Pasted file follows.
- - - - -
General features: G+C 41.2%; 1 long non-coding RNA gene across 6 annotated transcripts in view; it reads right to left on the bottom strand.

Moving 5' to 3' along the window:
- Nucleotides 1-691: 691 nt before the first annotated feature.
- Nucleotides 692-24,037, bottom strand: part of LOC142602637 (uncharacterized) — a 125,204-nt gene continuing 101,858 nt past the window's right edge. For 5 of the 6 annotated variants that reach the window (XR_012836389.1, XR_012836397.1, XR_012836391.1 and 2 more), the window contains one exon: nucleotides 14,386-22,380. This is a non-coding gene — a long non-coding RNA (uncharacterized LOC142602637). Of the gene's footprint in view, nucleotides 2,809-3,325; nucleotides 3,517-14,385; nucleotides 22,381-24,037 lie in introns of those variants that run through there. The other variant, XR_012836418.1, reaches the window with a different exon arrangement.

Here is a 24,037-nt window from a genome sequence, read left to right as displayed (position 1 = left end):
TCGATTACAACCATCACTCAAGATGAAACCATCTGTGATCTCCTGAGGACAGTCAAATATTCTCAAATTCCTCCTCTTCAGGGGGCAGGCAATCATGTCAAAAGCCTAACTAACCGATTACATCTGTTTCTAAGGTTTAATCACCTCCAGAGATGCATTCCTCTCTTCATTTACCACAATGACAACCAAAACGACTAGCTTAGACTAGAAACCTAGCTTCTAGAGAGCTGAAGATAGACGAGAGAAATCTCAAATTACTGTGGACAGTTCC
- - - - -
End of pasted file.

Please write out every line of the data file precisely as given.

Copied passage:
General features: G+C 41.2%; 1 long non-coding RNA gene across 6 annotated transcripts in view; it reads right to left on the bottom strand.

Moving 5' to 3' along the window:
- Nucleotides 1-691: 691 nt before the first annotated feature.
- Nucleotides 692-24,037, bottom strand: part of LOC142602637 (uncharacterized) — a 125,204-nt gene continuing 101,858 nt past the window's right edge. For 5 of the 6 annotated variants that reach the window (XR_012836389.1, XR_012836397.1, XR_012836391.1 and 2 more), the window contains one exon: nucleotides 14,386-22,380. This is a non-coding gene — a long non-coding RNA (uncharacterized LOC142602637). Of the gene's footprint in view, nucleotides 2,809-3,325; nucleotides 3,517-14,385; nucleotides 22,381-24,037 lie in introns of those variants that run through there. The other variant, XR_012836418.1, reaches the window with a different exon arrangement.

Here is a 24,037-nt window from a genome sequence, read left to right as displayed (position 1 = left end):
TCGATTACAACCATCACTCAAGATGAAACCATCTGTGATCTCCTGAGGACAGTCAAATATTCTCAAATTCCTCCTCTTCAGGGGGCAGGCAATCATGTCAAAAGCCTAACTAACCGATTACATCTGTTTCTAAGGTTTAATCACCTCCAGAGATGCATTCCTCTCTTCATTTACCACAATGACAACCAAAACGACTAGCTTAGACTAGAAACCTAGCTTCTAGAGAGCTGAAGATAGACGAGAGAAATCTCAAATTACTGTGGACAGTTCC